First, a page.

JONESBORO, AR (KAIT) - Members of a Region 8 library are teaching young ladies how to code.
Teen Services Librarian Jessica Horton said they want to help Region 8 ladies be competitive in areas of Science, Technology, Engineering, and Math.
"We've started a branch of a national organization called 'Girls Who Code' ", Horton said. "We're the first branch in Northeast Arkansas. Any girls in grades 6 through 12 in any of the schools can come and participate and learn coding."
Horton said there's something in particular that makes this program so unique.
"This is specifically geared towards girls," Horton said. "A lot of the high schools have coding classes, but girls are less likely to take them and be interested in them. So, this is to try and interest them and to keep their interest from 13 to 17-year old's because that's when girls seem to lose their interest. They don't go into those fields in college and so they're not getting the high paid computer technology jobs that men are getting."
Coding falls into the fields of Science, Technology, Engineering, and Math.
"Coding is using symbols, letters, and numbers," Horton said. "To create things on a computer. Either a program or app on a phone. It could be used to code actual physical things like robots. Or it could be something as simple as coding for a website."
In Girls Who Code, Horton said the participants are expected to look at their community and the world around them and choose a problem they feel they could address using technology.
"The problem my girls chose to address," Horton said. "They decided to address sexual harassment, abuse, consent and rape culture. They're creating a website about all of those things to inform people. Specifically in Northeast Arkansas. I let the girls brainstorm some different topics and that was one that came up pretty quickly down the line. They played off each other things that really matter to them that they didn't see coming up at their schools and they thought it was something that should be addressed."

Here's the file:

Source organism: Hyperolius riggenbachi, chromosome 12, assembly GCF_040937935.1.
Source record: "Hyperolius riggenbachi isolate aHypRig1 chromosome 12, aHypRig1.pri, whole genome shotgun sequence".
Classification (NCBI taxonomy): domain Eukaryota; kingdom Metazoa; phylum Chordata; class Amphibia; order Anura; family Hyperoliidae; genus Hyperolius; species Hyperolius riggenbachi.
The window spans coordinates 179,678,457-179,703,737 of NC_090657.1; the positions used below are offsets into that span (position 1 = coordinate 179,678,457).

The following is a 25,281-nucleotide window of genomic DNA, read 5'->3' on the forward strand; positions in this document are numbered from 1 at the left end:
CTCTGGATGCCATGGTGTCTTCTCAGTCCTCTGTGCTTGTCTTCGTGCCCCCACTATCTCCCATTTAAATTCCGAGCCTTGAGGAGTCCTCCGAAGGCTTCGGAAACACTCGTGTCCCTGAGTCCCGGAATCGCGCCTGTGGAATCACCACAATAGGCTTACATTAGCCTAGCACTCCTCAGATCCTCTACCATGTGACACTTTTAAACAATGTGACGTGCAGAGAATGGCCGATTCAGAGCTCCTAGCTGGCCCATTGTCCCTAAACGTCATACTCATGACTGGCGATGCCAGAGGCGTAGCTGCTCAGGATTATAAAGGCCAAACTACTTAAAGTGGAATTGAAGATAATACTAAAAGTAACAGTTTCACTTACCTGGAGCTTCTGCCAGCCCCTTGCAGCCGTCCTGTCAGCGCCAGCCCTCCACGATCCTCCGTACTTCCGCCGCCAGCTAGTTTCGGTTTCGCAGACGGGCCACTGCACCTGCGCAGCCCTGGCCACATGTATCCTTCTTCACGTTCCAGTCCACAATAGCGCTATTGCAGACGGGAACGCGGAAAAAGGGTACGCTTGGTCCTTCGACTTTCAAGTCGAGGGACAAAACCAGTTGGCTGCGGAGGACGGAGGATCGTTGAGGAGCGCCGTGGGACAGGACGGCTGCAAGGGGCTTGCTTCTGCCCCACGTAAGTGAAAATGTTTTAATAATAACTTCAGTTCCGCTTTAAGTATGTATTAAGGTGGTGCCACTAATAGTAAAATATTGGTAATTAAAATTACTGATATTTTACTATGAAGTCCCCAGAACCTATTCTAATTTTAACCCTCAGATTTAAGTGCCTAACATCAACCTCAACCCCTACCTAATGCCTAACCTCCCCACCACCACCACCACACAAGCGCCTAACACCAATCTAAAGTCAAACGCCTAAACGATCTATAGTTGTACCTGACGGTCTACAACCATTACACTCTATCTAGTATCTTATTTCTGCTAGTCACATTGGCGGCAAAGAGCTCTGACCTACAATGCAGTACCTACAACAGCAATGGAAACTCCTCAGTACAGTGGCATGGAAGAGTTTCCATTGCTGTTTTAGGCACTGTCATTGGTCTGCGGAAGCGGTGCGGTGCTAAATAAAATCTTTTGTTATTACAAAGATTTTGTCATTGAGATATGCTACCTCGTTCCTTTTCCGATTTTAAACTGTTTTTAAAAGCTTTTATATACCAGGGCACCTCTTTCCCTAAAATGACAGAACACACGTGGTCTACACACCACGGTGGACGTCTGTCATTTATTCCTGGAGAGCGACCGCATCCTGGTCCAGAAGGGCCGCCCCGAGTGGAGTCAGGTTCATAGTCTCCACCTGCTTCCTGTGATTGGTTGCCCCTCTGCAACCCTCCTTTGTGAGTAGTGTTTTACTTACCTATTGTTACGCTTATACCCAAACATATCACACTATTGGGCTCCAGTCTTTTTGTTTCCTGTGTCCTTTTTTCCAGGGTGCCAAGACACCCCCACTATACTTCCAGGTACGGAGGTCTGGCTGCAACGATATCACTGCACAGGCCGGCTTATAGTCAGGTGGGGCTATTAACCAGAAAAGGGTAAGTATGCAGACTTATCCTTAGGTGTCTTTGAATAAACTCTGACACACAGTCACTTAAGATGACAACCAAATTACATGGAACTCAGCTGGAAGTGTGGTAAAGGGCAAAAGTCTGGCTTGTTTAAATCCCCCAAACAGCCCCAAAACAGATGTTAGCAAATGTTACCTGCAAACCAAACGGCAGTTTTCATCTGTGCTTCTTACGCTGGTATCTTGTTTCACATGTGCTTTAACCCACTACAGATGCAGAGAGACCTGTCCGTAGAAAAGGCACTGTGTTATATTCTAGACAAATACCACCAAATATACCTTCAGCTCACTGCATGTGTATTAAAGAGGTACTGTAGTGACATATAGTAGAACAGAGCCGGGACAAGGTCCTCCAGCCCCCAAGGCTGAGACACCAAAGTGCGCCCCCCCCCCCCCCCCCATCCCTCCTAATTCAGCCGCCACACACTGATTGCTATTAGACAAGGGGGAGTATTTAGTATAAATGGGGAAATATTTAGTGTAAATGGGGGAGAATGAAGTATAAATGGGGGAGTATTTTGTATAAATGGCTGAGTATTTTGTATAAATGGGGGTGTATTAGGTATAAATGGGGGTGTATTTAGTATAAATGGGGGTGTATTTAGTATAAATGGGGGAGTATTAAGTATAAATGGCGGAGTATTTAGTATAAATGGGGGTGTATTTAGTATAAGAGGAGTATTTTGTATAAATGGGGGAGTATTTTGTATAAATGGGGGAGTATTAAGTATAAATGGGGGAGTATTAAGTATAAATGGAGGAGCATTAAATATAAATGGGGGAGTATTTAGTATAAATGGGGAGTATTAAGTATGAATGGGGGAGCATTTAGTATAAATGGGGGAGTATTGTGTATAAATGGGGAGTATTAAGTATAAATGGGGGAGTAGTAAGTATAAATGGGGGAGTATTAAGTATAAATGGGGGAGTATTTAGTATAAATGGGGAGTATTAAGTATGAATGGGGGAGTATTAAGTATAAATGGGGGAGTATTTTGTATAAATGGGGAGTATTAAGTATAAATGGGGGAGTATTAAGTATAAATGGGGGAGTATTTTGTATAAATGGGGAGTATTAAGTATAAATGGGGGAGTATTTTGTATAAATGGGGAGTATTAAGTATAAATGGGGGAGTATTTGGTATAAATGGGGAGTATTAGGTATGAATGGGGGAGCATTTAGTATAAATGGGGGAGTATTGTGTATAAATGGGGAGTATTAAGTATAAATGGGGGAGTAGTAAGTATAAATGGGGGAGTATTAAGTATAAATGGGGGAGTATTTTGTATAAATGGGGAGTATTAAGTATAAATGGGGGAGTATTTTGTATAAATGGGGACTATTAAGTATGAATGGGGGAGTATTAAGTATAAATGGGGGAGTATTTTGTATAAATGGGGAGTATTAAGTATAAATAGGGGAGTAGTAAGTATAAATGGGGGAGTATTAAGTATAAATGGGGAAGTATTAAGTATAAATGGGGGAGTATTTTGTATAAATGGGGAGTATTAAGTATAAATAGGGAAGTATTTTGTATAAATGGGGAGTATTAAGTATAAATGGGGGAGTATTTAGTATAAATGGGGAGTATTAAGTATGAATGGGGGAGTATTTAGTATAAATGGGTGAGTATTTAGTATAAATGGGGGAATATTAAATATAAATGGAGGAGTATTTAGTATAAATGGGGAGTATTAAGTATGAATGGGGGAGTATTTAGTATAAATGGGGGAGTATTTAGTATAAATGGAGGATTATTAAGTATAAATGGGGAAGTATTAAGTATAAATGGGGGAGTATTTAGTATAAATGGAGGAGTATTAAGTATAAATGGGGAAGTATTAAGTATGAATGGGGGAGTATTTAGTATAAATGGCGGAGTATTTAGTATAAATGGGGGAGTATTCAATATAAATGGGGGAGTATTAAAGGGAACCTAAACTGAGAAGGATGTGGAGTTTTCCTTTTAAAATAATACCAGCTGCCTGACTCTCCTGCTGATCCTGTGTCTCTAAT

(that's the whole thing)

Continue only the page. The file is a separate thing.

Horton said they may be younger members of society, but they're well aware of what's going on in the world.
"It's a topic that's very relevant," Horton said. "Even though they're in high school they see the news every day. They know it should be presented and so, they wanted to remedy the situation. So, they're trying to create something to address the problem."
They've created the home page for the website and they're working on the rest of it.
"We'll keep working on it," Horton said. "We'll work on it til we get the website to where they want it to be."
Three girls are working on this project.
One girl is in the eighth grade, one in ninth grade and the other is in tenth grade.
"They came up with the project," Horton said. "They're the ones working on it. I just kind of steer or guide to help them find resources. Or to help them do research because they've had to do a lot for the project that they've chose. They knew they needed relevant up to date statistics for our area and not just nationwide or even statewide. They've had to dig pretty deep to find the information that they needed."
Horton said some girls have come to the library to try it out and discovered that it's not for them, but many have discovered an interest and keep coming back.
Horton says all you need to do to participate is show up.
"They can come to the library any Monday," Horton said. "We hold it from 4:30 to 5:30 p.m. They don't have to know anything about coding beforehand. They don't even have to have a library card. As long as they are a girl in grades 6 through 12. They can come and they're welcome to."
Horton said this program will run through at least mid-February of next year.
For more information about the Craighead County Jonesboro Public Library, click here.
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